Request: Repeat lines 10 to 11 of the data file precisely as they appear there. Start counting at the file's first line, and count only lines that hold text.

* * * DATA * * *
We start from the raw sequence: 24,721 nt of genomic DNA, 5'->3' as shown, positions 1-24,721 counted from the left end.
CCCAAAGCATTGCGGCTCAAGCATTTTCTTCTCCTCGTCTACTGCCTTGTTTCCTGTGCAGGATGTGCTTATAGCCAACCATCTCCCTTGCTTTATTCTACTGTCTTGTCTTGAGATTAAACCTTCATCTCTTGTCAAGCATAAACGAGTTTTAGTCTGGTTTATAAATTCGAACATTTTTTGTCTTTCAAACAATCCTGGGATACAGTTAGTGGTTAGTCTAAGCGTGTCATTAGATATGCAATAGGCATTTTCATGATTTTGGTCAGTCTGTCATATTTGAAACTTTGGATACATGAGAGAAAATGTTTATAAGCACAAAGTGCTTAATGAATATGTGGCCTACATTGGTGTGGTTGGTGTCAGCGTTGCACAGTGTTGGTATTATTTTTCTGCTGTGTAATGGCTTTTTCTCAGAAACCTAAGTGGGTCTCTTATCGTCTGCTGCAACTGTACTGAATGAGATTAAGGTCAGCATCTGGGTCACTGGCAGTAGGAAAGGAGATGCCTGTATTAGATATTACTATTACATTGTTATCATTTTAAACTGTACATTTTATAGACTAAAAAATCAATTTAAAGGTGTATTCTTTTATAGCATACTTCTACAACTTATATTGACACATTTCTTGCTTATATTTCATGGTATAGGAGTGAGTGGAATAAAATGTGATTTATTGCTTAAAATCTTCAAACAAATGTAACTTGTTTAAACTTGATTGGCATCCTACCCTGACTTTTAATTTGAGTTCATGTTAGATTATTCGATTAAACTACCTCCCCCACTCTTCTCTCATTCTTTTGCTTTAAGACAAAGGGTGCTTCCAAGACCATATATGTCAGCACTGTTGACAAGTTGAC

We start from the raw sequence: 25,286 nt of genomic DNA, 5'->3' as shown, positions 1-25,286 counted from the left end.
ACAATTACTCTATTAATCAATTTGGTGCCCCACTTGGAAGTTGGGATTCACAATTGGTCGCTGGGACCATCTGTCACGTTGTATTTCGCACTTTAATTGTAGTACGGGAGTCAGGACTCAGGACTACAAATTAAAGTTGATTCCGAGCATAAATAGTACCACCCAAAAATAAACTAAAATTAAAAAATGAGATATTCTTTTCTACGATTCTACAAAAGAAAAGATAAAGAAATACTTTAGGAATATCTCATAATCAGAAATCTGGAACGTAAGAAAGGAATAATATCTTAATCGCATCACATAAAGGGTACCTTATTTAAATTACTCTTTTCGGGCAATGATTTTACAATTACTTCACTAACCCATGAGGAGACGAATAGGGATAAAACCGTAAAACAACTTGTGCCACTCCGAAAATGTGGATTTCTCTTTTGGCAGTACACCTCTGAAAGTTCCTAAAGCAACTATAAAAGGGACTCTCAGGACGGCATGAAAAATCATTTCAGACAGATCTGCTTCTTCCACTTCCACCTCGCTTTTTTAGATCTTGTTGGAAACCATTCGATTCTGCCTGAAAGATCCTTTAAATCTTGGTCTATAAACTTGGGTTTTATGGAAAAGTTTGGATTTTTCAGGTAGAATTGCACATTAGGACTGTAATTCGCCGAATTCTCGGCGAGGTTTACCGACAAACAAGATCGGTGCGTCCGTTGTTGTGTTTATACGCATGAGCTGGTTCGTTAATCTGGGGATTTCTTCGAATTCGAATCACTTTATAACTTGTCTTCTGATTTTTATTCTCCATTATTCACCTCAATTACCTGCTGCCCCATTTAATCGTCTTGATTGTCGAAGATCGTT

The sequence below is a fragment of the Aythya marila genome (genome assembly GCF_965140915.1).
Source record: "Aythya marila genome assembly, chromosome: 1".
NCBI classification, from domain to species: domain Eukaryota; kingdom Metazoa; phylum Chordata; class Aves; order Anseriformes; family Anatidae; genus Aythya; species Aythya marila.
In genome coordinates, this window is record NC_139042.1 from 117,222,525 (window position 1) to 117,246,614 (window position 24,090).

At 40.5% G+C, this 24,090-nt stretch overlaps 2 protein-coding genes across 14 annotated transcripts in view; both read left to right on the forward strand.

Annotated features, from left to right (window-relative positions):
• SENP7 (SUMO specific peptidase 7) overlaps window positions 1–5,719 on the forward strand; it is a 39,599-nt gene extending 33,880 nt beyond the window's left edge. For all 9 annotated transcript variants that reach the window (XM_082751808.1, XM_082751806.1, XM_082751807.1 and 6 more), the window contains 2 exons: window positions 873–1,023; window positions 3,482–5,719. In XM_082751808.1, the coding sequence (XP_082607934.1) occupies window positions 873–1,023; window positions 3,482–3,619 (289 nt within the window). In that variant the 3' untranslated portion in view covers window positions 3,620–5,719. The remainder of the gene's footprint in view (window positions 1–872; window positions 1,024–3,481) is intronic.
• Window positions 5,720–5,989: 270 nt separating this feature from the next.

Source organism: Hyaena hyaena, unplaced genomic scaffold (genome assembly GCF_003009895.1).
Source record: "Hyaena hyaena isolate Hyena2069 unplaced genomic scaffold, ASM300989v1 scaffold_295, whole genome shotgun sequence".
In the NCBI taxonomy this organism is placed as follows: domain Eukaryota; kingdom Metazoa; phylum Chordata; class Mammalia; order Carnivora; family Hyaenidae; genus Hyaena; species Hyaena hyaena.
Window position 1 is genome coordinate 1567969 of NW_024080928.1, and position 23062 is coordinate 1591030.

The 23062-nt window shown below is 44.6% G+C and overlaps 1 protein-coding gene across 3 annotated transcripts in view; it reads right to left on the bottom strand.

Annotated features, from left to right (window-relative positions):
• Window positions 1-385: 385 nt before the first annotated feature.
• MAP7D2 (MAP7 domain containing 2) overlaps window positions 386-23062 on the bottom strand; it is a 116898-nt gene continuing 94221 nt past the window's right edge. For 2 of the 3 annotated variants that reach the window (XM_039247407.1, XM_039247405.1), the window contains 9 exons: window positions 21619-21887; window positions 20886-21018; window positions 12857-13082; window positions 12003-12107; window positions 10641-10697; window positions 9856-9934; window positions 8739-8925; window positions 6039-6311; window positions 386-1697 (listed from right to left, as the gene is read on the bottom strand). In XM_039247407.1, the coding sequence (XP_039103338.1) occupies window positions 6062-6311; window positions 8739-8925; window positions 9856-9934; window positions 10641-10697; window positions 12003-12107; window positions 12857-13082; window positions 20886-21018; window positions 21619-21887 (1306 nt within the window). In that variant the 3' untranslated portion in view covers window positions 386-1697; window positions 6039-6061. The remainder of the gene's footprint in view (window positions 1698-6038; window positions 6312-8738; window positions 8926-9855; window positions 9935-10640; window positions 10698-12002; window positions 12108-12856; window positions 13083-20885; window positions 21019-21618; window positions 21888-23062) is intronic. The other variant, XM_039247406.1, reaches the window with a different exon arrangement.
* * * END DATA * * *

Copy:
Annotated features, from left to right (window-relative positions):
• SENP7 (SUMO specific peptidase 7) overlaps window positions 1–5,719 on the forward strand; it is a 39,599-nt gene extending 33,880 nt beyond the window's left edge. For all 9 annotated transcript variants that reach the window (XM_082751808.1, XM_082751806.1, XM_082751807.1 and 6 more), the window contains 2 exons: window positions 873–1,023; window positions 3,482–5,719. In XM_082751808.1, the coding sequence (XP_082607934.1) occupies window positions 873–1,023; window positions 3,482–3,619 (289 nt within the window). In that variant the 3' untranslated portion in view covers window positions 3,620–5,719. The remainder of the gene's footprint in view (window positions 1–872; window positions 1,024–3,481) is intronic.